Despite our high hopes in this ostensibly waning pandemic period, COVID continues to sneak in from the sidelines. It did so on short notice at last weekend’s Ojai Music Festival. Just days before the substantive 76th-annual celebration of music of our times, designed and directed by the ambitious, young American Modern Opera Company (AMOC), a key member of the collective, soprano Julia Bullock, had to back out due to a positive COVID test.
That meant we were deprived of the Friday night premiere of a new, semistaged version of Olivier Messiaen’s Harawi. Also jettisoned was Bullock’s planned performance of music by Bob Dylan, John Cage, and Nina Simone.
On the upside, the Friday night slot quickly shifted to a thrilling program in the AMOC catalog, spotlighting another major singer, bass-baritone Davóne Tines. He delivered one of the weekend’s commanding performances, an integrated program involving music by J.S. Bach and Caroline Shaw and soulful hymn-based material, all titled Recital No. 1: MASS.
Founded only in 2017, with Matthew Aucoin and Zack Winokur at the helm, AMOC has quickly established itself as a highly collaborative consortium to listen and watch out for. Its central musical agenda is complemented by elements of poetry, new definitions of opera, and dance, as seen in choreographer Bobbi Jene Smith’s bracing and meta-minded Open Rehearsal at Ojai.
Crossing cultural and racial borders is important to the group’s mission statement, and the Ojai package included such notable ventures as a concert featuring the wonderful Taiwanese American violinist Miranda Cuckson. She built a program around the premiere of the echoing of tenses, composer/keyboardist Anthony Cheung’s song cycle based on Asian source material.
Echoes of past Ojai Festivals have become central to the presenter’s sense of continuity over seven-plus decades. But whereas in the past, that lineage might include music of Ojai luminaries like Igor Stravinsky, Aaron Copland, Olivier Messiaen, and John Adams, this year’s events acknowledged the stamp of such contemporary composers/thinkers/jazz musicians as George Lewis, Roscoe Mitchell, and Tyshawn Sorey.
All appeared during the Vijay Iyer-directed 2017 festival. The imaginative strategies for “guided improvisation” works by Lewis and Mitchell were the subject of an 8 a.m. concert on June 10 at the Zalk Theater, with a consort of AMOC folks surrendering themselves persuasively to the moment. Sorey, an unabashedly Morton Feldman-influenced composer, prevailed with his coolly contemplative solo piano work For James Primosch.
For longtime visitors here (myself included, going back to the early 1980s), time felt a little askew this weekend, with concerts arriving only nine months after Ojai’s delayed 75th festival last September. Then, John Adams was the returning hero as music director (with Rhiannon Giddens — who also returns in 2023 as music director— bringing in a broader populist audience), but he wisely put the focus on younger composers, including his son, Sam.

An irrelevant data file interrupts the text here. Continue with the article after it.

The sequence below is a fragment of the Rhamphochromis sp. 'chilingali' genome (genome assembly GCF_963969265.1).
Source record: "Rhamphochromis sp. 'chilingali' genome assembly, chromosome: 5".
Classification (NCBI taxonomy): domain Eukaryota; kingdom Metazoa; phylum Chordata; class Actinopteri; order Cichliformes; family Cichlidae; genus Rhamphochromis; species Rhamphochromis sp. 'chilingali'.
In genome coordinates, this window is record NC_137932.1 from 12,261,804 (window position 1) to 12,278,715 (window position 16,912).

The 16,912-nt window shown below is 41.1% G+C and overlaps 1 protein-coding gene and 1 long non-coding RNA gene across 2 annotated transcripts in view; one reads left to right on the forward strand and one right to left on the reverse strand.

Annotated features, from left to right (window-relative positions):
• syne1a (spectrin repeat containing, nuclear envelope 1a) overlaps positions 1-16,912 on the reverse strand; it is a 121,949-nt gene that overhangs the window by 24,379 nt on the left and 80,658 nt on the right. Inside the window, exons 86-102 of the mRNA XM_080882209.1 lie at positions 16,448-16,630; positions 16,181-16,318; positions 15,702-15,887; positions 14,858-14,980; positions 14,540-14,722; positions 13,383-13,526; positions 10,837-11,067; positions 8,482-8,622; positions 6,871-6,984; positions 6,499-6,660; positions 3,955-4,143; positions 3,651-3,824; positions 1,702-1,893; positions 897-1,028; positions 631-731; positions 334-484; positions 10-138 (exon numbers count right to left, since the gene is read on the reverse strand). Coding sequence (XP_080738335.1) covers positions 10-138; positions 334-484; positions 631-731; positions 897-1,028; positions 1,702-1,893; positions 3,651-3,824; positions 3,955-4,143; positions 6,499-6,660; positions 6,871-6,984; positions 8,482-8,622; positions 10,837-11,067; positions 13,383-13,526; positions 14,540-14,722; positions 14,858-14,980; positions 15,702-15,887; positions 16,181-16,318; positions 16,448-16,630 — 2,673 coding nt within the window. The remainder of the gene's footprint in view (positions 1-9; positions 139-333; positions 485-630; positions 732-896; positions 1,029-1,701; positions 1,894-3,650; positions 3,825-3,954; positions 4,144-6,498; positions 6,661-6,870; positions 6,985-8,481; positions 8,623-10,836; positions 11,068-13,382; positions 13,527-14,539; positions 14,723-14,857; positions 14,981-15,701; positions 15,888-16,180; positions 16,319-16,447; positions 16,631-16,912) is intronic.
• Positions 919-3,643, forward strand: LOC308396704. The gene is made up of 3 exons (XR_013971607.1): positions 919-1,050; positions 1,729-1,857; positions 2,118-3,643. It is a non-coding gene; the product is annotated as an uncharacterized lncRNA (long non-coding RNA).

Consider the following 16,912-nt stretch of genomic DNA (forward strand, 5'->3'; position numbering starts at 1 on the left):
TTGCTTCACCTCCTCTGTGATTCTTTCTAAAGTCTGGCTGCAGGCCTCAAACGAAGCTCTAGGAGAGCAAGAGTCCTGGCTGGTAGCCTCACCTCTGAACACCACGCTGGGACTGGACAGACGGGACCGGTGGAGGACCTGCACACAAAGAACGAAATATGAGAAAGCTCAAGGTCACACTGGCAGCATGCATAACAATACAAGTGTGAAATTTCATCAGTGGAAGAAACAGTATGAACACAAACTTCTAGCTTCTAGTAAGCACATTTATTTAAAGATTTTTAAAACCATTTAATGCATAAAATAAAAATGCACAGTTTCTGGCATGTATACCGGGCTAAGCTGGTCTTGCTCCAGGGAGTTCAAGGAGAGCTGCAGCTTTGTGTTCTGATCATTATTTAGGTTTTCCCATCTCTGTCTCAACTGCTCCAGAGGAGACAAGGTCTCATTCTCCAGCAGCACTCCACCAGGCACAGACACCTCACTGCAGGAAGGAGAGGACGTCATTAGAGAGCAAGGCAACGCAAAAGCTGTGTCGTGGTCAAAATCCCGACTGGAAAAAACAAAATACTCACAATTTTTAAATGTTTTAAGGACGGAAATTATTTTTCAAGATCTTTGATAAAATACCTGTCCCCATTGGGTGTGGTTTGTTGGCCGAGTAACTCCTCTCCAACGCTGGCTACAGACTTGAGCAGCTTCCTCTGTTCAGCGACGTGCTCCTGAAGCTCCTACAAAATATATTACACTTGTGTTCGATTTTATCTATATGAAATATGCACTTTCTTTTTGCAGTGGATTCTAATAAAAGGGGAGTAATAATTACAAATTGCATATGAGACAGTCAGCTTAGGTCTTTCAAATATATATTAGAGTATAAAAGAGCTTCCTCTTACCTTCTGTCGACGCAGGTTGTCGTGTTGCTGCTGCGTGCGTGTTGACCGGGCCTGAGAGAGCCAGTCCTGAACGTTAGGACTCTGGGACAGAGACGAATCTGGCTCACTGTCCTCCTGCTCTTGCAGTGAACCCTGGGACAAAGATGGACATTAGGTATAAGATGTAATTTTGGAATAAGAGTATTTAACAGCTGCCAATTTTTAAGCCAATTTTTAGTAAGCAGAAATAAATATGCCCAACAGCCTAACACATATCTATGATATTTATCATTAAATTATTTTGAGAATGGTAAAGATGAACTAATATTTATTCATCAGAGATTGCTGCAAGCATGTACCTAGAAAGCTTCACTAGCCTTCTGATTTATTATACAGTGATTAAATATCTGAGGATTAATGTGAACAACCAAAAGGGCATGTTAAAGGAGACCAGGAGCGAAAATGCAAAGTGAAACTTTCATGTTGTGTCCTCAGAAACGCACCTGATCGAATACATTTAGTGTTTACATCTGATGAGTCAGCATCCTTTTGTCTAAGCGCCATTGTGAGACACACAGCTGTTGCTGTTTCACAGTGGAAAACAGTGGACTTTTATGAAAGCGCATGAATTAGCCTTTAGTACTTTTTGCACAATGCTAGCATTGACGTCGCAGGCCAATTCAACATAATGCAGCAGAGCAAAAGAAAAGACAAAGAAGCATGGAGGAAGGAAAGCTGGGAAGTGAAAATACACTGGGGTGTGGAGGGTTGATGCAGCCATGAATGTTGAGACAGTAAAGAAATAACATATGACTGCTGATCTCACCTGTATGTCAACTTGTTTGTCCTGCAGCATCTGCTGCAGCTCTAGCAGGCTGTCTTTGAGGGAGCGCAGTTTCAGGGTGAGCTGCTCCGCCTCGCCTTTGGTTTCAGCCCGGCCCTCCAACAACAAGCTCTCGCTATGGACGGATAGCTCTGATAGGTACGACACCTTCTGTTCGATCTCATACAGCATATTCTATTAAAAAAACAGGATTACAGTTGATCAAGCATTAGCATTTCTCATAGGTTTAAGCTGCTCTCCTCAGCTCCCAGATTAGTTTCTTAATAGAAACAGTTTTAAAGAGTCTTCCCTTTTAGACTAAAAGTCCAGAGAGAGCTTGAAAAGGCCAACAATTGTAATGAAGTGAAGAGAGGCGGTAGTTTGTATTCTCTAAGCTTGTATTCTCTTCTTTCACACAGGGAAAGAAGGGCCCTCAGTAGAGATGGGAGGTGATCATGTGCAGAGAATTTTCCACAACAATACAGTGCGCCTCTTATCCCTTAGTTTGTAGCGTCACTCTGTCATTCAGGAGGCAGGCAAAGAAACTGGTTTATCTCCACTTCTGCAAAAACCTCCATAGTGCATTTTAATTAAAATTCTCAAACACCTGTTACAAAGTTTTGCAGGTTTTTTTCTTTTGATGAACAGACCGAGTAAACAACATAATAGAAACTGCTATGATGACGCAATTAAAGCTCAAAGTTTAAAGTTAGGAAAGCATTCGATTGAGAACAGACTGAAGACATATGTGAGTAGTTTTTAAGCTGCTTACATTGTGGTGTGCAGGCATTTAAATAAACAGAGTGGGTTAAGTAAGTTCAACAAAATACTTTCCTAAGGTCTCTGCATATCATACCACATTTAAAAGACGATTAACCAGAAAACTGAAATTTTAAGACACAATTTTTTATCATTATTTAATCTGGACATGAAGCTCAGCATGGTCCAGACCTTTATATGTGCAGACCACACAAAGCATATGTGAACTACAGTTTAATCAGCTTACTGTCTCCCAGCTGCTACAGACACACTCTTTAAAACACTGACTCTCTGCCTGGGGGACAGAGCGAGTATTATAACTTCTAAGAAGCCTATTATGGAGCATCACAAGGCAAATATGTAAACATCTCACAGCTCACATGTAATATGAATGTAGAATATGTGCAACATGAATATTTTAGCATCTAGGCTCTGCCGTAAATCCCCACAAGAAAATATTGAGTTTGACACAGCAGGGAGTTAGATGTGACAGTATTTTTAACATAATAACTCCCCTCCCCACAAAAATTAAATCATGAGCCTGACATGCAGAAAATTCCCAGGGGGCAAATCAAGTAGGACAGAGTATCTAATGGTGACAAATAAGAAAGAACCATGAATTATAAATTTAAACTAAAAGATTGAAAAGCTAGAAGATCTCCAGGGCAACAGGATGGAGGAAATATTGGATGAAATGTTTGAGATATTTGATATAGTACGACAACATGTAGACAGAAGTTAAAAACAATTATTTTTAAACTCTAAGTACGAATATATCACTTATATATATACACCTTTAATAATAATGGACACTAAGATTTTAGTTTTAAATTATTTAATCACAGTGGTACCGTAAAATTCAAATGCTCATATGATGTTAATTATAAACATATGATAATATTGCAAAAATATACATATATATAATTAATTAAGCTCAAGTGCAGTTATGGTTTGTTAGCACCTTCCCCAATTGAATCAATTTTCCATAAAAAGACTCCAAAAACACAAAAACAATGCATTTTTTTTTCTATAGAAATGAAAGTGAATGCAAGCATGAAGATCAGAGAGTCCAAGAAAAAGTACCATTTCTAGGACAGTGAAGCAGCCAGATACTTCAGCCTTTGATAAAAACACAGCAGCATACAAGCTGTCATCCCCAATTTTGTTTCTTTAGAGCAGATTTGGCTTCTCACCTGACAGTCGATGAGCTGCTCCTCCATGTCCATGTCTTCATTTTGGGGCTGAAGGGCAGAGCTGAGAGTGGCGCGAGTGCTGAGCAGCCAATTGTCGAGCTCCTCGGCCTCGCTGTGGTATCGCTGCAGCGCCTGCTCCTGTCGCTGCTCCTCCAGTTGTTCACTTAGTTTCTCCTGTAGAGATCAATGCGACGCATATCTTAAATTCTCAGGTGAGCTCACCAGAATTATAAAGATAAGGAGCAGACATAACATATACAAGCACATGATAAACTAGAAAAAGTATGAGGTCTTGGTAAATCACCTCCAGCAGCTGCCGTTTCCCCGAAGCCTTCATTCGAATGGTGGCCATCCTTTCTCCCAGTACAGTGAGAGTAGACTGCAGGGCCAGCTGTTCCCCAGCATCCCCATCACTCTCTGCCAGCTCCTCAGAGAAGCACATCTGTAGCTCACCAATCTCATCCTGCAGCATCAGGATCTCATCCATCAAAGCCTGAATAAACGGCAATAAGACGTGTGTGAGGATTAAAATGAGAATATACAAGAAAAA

This year, Adams was on hand as an innocent, open-eared bystander, and it was interesting, sitting a few rows behind him, to watch his head nod and bob in rhythmic approval when hearing music that had an obvious affinity with his own work. On the Thursday night program, those moments included Eric Wubbels’s thrumming gretchen am spinnrade and Aucoin’s feisty, concert-closing Shaker Dance.
But that evening’s high point came in the form of two movements from Michael Hersch’s moving scars plummet to the corners, for piano and flute (Conor Hanick and Emi Ferguson). The musical trajectory moves from tender to tough to chillingly still and mysterious in its slow, lingering final section. This late-night juncture was one of those magical Ojai moments, when the ambient cricket chorus in Libbey Bowl and a beaming moon overhead seem like interactive elements with the music.
Minimalist influences and pulses filtered across the 2022 programming, as well as groove-driven pieces from the 1970s and ’80s like Frederic Rzewski’s Coming Together, with Tines intoning the mesmerizing lines of an Attica prisoner who died in that infamous riot. Less well known, but in a similar vein, was German composer Hans Otte’s solo piano epic The Book of Sounds, which was masterfully played by Hanick.
More significantly, a deserved Ojai welcome was given to the work of renascent composer Julius Eastman, the Black gay individualist in the minimalist world who died too early and too obscure in 1990. Tines naturally embodies and enhances the spirit of Eastman’s music, as heard in a late morning tribute titled “EASTMAN,” which ranged from the spiritually inclined Our Father and Prelude to the Holy Presence of Joan d’Arc to the deconstructionist anthem Stay on It (a longer version of which closed the festival on Sunday night).
Eastman’s beloved half-hour Gay Guerilla was a standout moment during the program — and the festival. The dizzily ecstatic work came off as a musical statement at once unruly and internally logical, raucous and yet reflective, as was Eastman’s complex musical wont.
Among other distinguishing marks at Ojai 2022, Eastman now joins the ranks of the festival’s ever-expanding songbook of 20th- and 21st-century greats whose music left a mark in this dreamy outpost of a town.